Jerry Moore and Keith Pope both attended college on baseball scholarships, but golf is the sport where they made their business mark.
The entrepreneurs, further, hope to drive more success in the coming months at their firm, Sarasota-based Pope Golf. The company is a behind-the-scenes coordinator of everything golf for public, private and resort-based clubs and courses. That goes from management and marketing to concessions and maintenance. Most of its clients are in the Sarasota-Bradenton region, though Pope, the founder of the business, says the growth potential is geographically expansive.
“From Tampa to Naples there are a lot of opportunities for us,” says Pope. “If our clubs are successful, we will be successful.”
One key to that mission is Pope Golf's hyper detailed planning-focused strategy: Managers use an array of software and data to predict sales — based on tee times — down to the day and hour.
It helps, too, that the golf industry, crushed by the recession, is in the early rounds of a Gulf Coast comeback. Indeed, PGA PerformanceTrak reports course fee revenues for clubs in the region increased through the first nine months of 2012 over 2011.
Revenues at Pope Golf, meanwhile, are up about 100%, from less than $10 million in 2011 to more than $18.5 million in 2012, executives say. Those figures cover revenues at all courses under management, not the fees the company collects.
Pope Golf, with about 250 employees, currently manages 12 courses. There are 10 in the local area, one is in Ashville, N.C., and another one is in Jackson, Tenn. The company also recently signed an agreement to manage full golf course communities being built by national homebuilder Taylor Morrison in east Manatee County and Naples. That includes the homeowners' association and related components, like kayaking and a bicycle path.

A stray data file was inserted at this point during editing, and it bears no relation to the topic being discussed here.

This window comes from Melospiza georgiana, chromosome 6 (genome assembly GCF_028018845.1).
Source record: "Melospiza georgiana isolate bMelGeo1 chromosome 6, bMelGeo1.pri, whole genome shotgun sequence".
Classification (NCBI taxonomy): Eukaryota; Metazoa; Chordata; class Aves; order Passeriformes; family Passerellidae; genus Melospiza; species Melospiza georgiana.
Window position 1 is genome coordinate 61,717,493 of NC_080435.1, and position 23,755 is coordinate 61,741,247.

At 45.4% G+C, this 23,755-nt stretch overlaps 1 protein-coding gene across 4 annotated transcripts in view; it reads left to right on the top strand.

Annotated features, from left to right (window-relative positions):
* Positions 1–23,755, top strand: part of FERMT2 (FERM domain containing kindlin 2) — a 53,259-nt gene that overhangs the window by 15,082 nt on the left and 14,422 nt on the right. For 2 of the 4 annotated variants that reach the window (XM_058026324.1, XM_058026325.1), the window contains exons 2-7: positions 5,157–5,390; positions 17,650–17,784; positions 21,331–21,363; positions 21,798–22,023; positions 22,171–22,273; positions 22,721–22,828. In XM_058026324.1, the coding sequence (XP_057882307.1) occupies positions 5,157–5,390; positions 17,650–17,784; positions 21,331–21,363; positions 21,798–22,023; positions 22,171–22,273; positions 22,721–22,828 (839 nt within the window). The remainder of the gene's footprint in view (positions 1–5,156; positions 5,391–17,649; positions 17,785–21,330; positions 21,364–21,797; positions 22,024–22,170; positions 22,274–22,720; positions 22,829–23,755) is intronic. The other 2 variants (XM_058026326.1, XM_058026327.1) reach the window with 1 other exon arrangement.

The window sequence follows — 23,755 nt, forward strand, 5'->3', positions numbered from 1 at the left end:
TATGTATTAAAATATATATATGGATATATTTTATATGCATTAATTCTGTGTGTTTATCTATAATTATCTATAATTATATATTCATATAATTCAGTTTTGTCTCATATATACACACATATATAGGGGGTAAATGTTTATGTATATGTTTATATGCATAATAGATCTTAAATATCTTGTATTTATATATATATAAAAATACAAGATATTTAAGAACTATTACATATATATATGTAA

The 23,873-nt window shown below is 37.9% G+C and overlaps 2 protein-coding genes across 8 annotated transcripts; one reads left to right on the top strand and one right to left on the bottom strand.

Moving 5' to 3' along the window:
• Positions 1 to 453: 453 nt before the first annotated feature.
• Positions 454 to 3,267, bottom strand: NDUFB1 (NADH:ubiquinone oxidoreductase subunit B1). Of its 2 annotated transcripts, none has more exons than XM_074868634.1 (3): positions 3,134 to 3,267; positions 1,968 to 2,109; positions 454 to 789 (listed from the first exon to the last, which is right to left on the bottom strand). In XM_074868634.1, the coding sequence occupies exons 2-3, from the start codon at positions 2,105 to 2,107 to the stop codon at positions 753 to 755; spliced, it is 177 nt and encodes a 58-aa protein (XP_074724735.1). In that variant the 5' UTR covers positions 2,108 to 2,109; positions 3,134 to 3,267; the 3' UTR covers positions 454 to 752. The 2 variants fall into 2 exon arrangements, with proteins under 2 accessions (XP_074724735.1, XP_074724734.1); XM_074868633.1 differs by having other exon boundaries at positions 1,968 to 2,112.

“It's a lifestyle program,” says Moore, president at the company. “These people want the same amenities they get at a resort.”
Pope Golf has essentially two divisions, one for municipal courses, and one for private courses. While the day-to-day tasks differ for each niche, the pitch to clients is somewhat the same: Pope Golf, for a fee, says it will streamline, improve and make a golf course more efficient and profitable.
The key to doing that, says Pope, is the company's ability to plan, and predict, what each course's tee sheet will look like every day. A tee sheet, what Pope calls a “perishable item,” is a list of who's playing when on what course. It's also the company's core pricing guide, where fees go up or down depending on how busy the course is and many other factors.
Pope Golf course managers will study past years' tee sheets down to the day for trends. They will then use up to 15 years of past weather reports to plan out each day and price accordingly. “We train our managers to look ahead,” Pope says. “We want to forecast out, as opposed to react.”
Moore, a pitcher for his college baseball team, and Pope, a second baseman, bring a variety of golf industry experience to the company. Both have been in the golf course and resort business for nearly 30 years, and have worked everywhere from Hawaii to New Jersey. Pope, onetime director of operations in club management for Palm Beach Gardens-based Kitson & Partners, founded the company in 2004.
The recent growth has brought a set of new challenges. Those are primarily ones that deal with running a multi-tiered operation that ranges from restaurants and a clubhouse to human resources and course maintenance. “You are in six or seven kinds of businesses when you run a country club,” Moore says. “You have to have your foot on the gas all the time here.”